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Design for Testability and for Built-In Self Test

Design for Testability and for Built-In Self Test
  Design for Testability and for 
Built-In Self Test

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What you will learn: 

In this course you will learn all aspects of Design for Testability, from what it is, why you might need it, why someone would object to it, and what it can and cannot accomplish. You will learn how today's technology has become elusive to certain failure modes and how important it is to expose them through more testable designs. First you will learn some simple techniques to enhance observability and controllability. You will learn how you can access literally hundreds of internal points with as few as four additional edge connector pins. You will learn specific guidelines for both digital and analog circuit testability. You will learn structured testability techniques, such as internal and boundary-scan. You will come away with a deep understanding of the IEEE 1149.1 (JTAG) standard's operation, use and even its limitations. You will also learn some new techniques in testability, including IDDQ testing and I/O Mapping.

In the second part of the course, you will learn what built-in [self] test (BIST) is and how it can be specified. You will learn structures such as linear feedback shift registers (LFSRs), signature analyzers, and pseudo-random signal generators. With these building blocks you will be able to evaluate a number of BIST architectures. You will learn BIT Software techniques and consider the effect false alarms have on BIT. You will finally be able to specify BIT for your products and look at the possibilities of BIT taking over some of the ATE functions.


This is really two courses combined into one. The first part, Design for Testability provides the guidelines necessary to improve circuit design from a test perspective. It includes simple and easy-to-implement ad-hoc testability guidelines. Then the course looks at more sophisticated structured approaches to testability that can be placed into ICs and boards. Special emphasis will be given to boundary-scan, the (JTAG) IEEE-1149.1. This standard, which is often difficult to understand, will be made crystal clear.  Analog circuit testability builds on the IEEE-1149.1 and is now the Mixed-Signal testability standard, designated as IEEE-1149.4.  We examine this standard as well.  A standard also exists to access board-level boundary-scan at the systems level.  This is accomplished using the IEEE-1149.5, which we will also introduce.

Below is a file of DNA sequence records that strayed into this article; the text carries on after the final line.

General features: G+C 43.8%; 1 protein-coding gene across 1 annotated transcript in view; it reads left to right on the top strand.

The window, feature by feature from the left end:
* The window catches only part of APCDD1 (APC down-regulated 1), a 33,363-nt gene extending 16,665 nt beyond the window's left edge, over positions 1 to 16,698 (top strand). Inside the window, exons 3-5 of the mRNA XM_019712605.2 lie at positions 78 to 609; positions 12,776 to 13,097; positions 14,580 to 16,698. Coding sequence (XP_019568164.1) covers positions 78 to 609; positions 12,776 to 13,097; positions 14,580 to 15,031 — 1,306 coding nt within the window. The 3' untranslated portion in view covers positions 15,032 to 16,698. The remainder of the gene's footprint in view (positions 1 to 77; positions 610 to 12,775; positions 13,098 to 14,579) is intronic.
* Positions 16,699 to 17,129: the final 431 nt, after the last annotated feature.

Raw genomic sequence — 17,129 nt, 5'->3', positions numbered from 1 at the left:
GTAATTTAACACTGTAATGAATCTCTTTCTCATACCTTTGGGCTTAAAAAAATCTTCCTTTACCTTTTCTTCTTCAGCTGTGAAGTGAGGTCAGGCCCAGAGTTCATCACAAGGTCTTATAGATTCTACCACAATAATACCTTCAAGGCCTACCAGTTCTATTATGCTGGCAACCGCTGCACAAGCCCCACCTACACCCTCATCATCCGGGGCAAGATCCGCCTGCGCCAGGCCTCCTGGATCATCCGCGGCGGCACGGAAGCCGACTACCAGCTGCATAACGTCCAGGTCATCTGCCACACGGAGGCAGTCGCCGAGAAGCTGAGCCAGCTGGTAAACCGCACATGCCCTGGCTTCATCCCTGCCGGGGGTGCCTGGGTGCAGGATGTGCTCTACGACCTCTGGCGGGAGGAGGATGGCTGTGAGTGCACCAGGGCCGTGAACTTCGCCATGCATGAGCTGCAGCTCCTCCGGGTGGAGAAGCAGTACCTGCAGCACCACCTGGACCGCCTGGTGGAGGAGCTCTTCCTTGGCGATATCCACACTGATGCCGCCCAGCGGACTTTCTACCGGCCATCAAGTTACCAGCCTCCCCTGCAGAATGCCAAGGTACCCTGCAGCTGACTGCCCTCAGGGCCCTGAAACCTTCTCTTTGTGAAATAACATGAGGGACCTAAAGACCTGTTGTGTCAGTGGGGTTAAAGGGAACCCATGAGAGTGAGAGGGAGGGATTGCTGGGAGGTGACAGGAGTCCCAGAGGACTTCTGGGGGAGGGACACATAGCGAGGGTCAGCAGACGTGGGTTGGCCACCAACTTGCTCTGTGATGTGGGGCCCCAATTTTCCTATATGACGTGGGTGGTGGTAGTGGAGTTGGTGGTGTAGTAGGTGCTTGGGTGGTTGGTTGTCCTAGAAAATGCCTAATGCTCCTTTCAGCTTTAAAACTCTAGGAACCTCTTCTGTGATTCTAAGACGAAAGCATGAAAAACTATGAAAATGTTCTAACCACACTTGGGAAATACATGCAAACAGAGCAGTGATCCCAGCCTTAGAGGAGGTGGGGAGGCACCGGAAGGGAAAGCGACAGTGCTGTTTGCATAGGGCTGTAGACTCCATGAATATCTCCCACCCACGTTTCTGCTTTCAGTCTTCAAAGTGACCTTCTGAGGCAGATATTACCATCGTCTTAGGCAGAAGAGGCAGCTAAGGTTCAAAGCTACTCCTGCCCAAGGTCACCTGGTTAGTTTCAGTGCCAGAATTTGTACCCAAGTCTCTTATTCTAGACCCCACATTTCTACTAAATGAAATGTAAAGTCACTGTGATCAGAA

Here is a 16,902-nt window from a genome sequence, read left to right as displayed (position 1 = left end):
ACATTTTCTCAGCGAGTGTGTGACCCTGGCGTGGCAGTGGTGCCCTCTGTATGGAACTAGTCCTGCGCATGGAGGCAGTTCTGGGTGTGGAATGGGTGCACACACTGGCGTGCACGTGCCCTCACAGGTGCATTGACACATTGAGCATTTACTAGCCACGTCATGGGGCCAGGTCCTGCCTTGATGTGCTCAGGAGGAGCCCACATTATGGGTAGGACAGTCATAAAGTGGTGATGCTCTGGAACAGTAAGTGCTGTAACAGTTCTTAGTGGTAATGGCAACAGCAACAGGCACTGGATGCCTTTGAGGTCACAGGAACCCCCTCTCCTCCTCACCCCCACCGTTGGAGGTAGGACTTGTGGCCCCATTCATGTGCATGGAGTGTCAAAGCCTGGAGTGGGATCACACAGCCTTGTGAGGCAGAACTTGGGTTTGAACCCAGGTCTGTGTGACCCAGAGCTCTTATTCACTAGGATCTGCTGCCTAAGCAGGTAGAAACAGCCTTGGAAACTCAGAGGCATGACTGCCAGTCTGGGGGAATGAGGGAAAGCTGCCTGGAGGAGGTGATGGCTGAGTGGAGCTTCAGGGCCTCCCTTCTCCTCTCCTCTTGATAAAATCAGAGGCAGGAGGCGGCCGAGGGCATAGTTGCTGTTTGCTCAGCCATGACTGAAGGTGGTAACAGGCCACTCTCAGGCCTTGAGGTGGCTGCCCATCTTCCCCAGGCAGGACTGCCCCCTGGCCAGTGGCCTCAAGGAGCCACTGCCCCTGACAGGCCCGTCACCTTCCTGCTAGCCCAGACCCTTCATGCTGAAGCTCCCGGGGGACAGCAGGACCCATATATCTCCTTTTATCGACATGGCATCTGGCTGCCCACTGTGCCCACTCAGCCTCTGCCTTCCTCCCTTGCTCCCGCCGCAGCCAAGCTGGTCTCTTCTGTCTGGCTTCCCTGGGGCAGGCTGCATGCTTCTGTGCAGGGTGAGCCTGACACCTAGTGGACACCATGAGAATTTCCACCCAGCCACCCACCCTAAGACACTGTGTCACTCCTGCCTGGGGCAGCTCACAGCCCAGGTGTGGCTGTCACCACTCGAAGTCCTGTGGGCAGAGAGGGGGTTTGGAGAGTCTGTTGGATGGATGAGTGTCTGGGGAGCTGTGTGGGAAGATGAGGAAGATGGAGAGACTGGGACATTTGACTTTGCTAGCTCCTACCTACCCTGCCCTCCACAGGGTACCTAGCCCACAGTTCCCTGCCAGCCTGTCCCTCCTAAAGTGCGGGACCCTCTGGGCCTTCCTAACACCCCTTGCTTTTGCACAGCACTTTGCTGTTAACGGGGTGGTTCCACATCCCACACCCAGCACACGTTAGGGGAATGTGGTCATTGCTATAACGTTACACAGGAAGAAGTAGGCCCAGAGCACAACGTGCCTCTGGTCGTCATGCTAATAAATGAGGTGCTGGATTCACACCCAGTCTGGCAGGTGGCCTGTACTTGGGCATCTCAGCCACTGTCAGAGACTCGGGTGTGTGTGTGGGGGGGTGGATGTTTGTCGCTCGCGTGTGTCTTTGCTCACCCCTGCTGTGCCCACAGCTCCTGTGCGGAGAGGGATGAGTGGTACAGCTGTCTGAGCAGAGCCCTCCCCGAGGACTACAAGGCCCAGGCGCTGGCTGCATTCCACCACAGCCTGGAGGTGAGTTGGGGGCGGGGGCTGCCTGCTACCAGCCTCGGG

The second part of the course will cover Built-In Test. Starting with classification of Built-In Test approaches, the course introduces the building blocks of built-in self test (BIST) architectures. The course then examines some of these architectures, including Random Test Socket (RTS), the Built-In Logic Block Observer (BILBO), the Cyclic Analysis Testing Systems (CATS), the Built-In Test Exerciser and Sensor (BITES), and others. BIT software is also covered and a discussion on BIT false alarms is included. Finally, a hierarchical approach to BIT is examined, which offers a reduction if not elimination of ATE in both a manufacturing and maintenance environment.

Who should Attend: 

This is a design course, intended for designers and for those who motivate them for testability, namely test engineers. Managers concerned with testability issues will also find this course useful. Anyone interested in boundary-scan (JTAG/IEEE-1149.1) will agree with many of our graduates who called this the best course available on the subject. Since Built-In Test is becoming an issue of concern for top management as well as to marketing, this course - though a bit on the technical side - does examine applications for BIT in a product.


Part 1 - Introduction to Design for Testability

What is Design for Testability?

Quality As a Function of Yield and Test Coverage

Fault Models

Effect of Time-to-Market On Profits

Technical Goals of Testable Designs

Considerations for Testability

Approaches to Design for Testability